THE NATURE OF FRAGILE THINGS
By: Susan Meissner
Published: February 2, 2021
Susan Meissner is known for writing compelling historical fiction. She has written about war, plagues, 9/11, and now the San Francisco earthquake of 1906. Her character-driven novels will keep you turning the pages to find out what could possibly happen to your characters next.
Sophie Whalen is an Irish immigrant who answers a personal ad to escape her life in New York City. She agrees to marry a man in San Francisco and care for his young daughter, Kat. Martin Hocking is a recent widower and businessman who needs to keep up the appearance of happy home life. Or that’s what he tells Sophie. Sophie can’t believe her luck at living in a beautiful home with a daughter who she quickly falls in love with. She doesn’t care that she and Martin haven’t made any romantic connections. She had no illusions that falling in love would be the case.
I don’t think love is something you can start and stop by choosing. Our hearts tell us who we will love, and not the other way.Susan Meissner ~ THE NATURE OF FRAGILE THINGS
One night a woman named Belinda knocks on Sophie’s door and her world is turned upside down. In the space of trying to deal with the news, the earthquake happens and nothing will ever be the same for Sophie, Kat, or Belinda.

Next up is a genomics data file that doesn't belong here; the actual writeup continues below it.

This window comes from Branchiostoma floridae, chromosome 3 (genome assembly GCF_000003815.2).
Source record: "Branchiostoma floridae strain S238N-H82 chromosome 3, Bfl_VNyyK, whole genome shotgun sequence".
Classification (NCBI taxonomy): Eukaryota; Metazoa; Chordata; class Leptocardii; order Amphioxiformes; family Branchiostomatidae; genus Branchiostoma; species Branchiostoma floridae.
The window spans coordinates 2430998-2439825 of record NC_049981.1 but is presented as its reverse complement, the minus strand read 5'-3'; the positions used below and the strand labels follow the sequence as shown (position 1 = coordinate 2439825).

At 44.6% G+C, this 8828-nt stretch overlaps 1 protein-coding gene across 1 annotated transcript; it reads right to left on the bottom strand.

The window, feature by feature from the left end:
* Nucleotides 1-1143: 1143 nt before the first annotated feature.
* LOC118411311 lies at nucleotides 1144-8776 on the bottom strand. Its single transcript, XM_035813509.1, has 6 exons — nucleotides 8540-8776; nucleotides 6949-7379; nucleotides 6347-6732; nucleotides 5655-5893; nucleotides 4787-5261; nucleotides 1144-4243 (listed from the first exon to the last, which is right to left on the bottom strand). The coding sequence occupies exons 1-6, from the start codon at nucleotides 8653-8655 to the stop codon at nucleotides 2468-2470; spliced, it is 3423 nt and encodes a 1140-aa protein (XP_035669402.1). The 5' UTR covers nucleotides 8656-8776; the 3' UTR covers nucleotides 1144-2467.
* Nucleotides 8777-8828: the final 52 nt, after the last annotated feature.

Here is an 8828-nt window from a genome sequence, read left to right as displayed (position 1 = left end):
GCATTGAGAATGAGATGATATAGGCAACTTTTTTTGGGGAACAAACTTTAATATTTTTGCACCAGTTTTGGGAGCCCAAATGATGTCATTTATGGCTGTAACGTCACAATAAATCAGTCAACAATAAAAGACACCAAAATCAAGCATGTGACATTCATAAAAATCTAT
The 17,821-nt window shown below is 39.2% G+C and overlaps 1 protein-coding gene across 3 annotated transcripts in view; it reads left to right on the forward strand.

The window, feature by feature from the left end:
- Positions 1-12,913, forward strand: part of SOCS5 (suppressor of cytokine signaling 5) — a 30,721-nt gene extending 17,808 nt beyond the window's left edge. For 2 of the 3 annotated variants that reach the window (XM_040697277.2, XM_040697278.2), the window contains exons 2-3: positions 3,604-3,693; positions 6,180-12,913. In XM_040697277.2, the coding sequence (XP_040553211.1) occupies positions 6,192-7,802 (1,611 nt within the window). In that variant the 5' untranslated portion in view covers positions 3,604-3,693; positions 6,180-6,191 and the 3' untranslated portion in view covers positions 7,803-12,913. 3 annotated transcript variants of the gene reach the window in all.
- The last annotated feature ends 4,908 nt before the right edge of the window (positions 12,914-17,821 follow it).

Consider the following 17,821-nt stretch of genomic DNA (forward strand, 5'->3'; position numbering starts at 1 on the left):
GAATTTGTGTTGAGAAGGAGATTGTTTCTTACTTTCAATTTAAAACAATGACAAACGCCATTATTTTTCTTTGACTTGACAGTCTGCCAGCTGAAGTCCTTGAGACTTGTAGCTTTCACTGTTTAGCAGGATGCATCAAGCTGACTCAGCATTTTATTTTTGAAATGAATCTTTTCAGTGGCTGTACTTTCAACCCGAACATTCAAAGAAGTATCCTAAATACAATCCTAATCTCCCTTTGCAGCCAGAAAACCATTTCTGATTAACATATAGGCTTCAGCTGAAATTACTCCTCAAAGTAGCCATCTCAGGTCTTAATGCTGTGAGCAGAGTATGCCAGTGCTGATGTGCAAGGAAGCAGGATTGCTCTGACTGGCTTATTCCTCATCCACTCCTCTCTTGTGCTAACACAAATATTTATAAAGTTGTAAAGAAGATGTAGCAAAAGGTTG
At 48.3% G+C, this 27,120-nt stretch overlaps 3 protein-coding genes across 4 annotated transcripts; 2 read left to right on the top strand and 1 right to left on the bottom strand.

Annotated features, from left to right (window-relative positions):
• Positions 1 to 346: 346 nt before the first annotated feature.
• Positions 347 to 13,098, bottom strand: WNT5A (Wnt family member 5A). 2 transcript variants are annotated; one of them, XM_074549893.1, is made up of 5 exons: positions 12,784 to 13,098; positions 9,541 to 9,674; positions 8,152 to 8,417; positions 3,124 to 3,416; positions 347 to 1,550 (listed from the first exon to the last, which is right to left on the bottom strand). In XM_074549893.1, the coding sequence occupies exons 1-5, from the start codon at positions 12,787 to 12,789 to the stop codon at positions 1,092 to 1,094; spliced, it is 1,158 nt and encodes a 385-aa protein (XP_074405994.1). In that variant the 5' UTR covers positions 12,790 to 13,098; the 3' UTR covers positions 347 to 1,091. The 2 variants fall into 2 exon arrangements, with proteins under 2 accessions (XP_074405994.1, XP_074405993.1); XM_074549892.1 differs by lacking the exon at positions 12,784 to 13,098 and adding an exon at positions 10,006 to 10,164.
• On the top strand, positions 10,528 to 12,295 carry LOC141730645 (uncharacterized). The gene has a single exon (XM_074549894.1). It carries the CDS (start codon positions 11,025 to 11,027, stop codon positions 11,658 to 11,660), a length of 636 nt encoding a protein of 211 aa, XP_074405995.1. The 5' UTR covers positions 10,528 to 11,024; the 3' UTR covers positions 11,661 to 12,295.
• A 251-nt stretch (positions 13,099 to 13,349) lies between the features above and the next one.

It is the nature of the earth to shift. It is the nature of fragile things to break. It is the nature of fire to burn.Susan Meissner ~ THE NATURE OF FRAGILE THINGS
The story is told from Sophie’s point of view but intermixed with interviews with a US Marshal after the earthquake. So, even though you are being introduced to Sophie and her new life in San Francisco, you know that something bad is looming and more than just the earthquake.
The story was pretty fast-paced for a historical fiction novel. The characters were the main focus and even once the earthquake hit, that was also the case. There was some description of the fires and the people fleeing and living in the Golden Gate Park. But, since Sophie told the story and didn’t go many places and only knew what other people or the newspapers reported about the earthquake, the reader also knew very little. If you want a deep dive into the San Francisco earthquake of 1906, this isn’t the book for you. The characters and their stories were the focus here.
Once Belinda entered the story, the pace really picked up for me and I read late into the night on two nights to finish because I had to know how this was all going to play out for Sophie. The reader does get the full story and there isn’t anything left unsaid. There is a nice twist in the epilogue which I loved.
Fans of historical fiction with a bit of a mystery will love this newest release from Meissner. Readers will be rooting for Sophie all the way through. Even when secrets are revealed, you can’t bear to see Sophie suffer. Meissner introduces her characters and gets the reader to care about them. She keeps hope alive for the reader so we continue to root for them all the way to the end.